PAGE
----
Reader and friend Sam Boggs wrote recently to say that he was finally going to upgrade from Vista to Windows 7. It’s about time…
I’m interested in upgrading from Vista to Window 7, and am considering the extra cost of the Professional version for one specific reason:
In addition to being consistently unstable, Vista, which I have on my desktop, doesn’t run a number of programs that will run in XP. Much of the blame lies on the program vendors who haven’t provided compatibility patches to make their programs work with Vista.
Microsoft is claiming that some “productivity” or businiess XP programs will run in Windows 7 in “XP mode”. I specifically wonder about Lotus suite and Palm PDA software, which don’t work on Vista. Do you know if this is a simple process, or requires jumping through hoops and extra downloads to make this work?
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Shortly afterwards, he wrote with some additional information:
I just did a check and found that my computer doesn’t have a a “CPU with support for hardware visualization” (whatever that means!), a check recommended by Microsoft , so the XP Mode feature might not work with my computer.
FYI, my computer is a HP Intel Core 2 Quad CPU Q8200, 8G RAM, Vista Home Premium 64-bit SP2.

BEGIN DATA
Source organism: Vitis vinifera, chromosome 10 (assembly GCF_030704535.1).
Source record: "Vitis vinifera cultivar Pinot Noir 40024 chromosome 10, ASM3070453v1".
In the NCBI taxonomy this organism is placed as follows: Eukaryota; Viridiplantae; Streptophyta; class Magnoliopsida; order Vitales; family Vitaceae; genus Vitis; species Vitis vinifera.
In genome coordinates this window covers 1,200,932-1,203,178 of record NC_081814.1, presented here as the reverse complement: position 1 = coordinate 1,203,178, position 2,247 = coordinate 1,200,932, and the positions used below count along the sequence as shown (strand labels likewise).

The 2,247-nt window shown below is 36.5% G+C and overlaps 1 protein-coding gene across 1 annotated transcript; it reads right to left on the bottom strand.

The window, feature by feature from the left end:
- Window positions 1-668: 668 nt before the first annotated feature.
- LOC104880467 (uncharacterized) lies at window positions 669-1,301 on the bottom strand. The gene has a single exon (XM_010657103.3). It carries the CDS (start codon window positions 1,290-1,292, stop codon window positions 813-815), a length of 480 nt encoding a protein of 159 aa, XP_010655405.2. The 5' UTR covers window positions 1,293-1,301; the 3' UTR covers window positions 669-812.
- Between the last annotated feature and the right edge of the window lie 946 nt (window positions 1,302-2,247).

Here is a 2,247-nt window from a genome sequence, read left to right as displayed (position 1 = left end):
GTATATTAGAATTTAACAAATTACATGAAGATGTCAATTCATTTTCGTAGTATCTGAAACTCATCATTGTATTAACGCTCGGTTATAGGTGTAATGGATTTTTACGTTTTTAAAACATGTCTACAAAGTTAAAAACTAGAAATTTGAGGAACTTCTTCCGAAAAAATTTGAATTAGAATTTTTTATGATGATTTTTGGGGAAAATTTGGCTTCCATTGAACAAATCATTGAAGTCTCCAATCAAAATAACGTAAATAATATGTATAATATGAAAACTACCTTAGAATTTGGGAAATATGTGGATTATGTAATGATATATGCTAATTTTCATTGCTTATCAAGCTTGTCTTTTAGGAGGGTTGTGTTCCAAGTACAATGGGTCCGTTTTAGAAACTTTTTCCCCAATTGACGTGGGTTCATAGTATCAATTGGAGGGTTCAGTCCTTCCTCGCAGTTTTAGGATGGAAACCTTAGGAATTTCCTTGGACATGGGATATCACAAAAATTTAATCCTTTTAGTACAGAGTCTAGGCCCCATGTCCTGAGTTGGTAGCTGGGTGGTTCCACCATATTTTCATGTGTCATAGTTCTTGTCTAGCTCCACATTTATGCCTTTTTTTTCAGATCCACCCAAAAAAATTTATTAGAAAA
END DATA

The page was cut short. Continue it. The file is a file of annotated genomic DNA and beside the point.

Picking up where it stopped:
Sam meant "hardware virtualization," not visualization.
I wrote back to Sam to tell him that Microsoft’s FAQ (Frequently Asked Questions) at http://www.microsoft.com/windows/virtual-pc/support/faq.aspx said:
Is hardware virtualization a must-have to run Windows XP Mode?
No. Windows XP Mode can be run on a CPU without hardware virtualization.
Regarding his desire to run Palm PDA software, my experience with Palm Desktop 4.1 (the Windows desktop version that linked to the PDA) ran on my old notebook running 32-bit Windows 7. However, it wouldn’t run on 64-bit Windows 7. It would install and would run, but the HotSync function wouldn’t sync via USB. I had to make the conversion to the iPhone when I built my new desktop and installed the 64-bit version of Windows 7 Ultimate.
I haven’t tried to see if PDA Desktop would work in XP mode. It didn’t really bother me too much, as my critical apps were a calendar, a book reader that reads .pdb files, and HandBase — all of which were available for my iPhone. Plus, my PalmOS PDA was getting pretty old…
I downloaded XP mode about a month ago, figuring I ought to try it sometime. I’ve been running Windows 7 for a long, long time, first the Release Candidate and then the release version. I have not found any reason I needed to use XP mode.
Sam also asked about the Windows 7 Professional Upgrade itself:
Is it an upgrade from Vista, or is it only an upgrade from a basic version of W7? i.e., can I use it alone to upgrade my Vista to W7 pro?
I wrote back to tell Sam that you can do an in-place upgrade from 32bit Vista to 32bit Win7 or 64bit vista to 64bit win7. Upgrading from 32bit Vista to 64bit Win7 requires a clean install. Upgrading from XP required a clean install. I did a clean install.
The clean install is a little tricky, as described in these two articles
The latter is one example that tells the steps for a clean install — which are the same that you’d have to do in reinstalling on a new hard drive.